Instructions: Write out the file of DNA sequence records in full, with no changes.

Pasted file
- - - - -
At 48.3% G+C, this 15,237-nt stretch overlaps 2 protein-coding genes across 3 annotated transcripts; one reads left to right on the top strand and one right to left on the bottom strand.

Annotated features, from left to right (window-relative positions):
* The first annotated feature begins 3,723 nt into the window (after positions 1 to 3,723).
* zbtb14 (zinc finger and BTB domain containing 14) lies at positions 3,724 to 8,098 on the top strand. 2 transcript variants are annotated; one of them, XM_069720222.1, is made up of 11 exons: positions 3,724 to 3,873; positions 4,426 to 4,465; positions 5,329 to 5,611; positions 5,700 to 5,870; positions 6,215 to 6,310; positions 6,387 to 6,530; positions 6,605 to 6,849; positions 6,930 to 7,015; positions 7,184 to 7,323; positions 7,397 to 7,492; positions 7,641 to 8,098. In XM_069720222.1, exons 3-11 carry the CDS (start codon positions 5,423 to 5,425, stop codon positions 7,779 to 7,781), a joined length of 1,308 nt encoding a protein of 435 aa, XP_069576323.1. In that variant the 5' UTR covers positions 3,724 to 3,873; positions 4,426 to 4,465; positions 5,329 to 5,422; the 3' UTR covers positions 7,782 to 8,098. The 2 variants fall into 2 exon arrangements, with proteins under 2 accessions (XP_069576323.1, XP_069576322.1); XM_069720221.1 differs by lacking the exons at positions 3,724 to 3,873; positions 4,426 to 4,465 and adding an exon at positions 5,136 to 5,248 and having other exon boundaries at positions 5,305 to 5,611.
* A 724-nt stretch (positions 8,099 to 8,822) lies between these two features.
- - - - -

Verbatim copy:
At 48.3% G+C, this 15,237-nt stretch overlaps 2 protein-coding genes across 3 annotated transcripts; one reads left to right on the top strand and one right to left on the bottom strand.

Annotated features, from left to right (window-relative positions):
* The first annotated feature begins 3,723 nt into the window (after positions 1 to 3,723).
* zbtb14 (zinc finger and BTB domain containing 14) lies at positions 3,724 to 8,098 on the top strand. 2 transcript variants are annotated; one of them, XM_069720222.1, is made up of 11 exons: positions 3,724 to 3,873; positions 4,426 to 4,465; positions 5,329 to 5,611; positions 5,700 to 5,870; positions 6,215 to 6,310; positions 6,387 to 6,530; positions 6,605 to 6,849; positions 6,930 to 7,015; positions 7,184 to 7,323; positions 7,397 to 7,492; positions 7,641 to 8,098. In XM_069720222.1, exons 3-11 carry the CDS (start codon positions 5,423 to 5,425, stop codon positions 7,779 to 7,781), a joined length of 1,308 nt encoding a protein of 435 aa, XP_069576323.1. In that variant the 5' UTR covers positions 3,724 to 3,873; positions 4,426 to 4,465; positions 5,329 to 5,422; the 3' UTR covers positions 7,782 to 8,098. The 2 variants fall into 2 exon arrangements, with proteins under 2 accessions (XP_069576323.1, XP_069576322.1); XM_069720221.1 differs by lacking the exons at positions 3,724 to 3,873; positions 4,426 to 4,465 and adding an exon at positions 5,136 to 5,248 and having other exon boundaries at positions 5,305 to 5,611.
* A 724-nt stretch (positions 8,099 to 8,822) lies between these two features.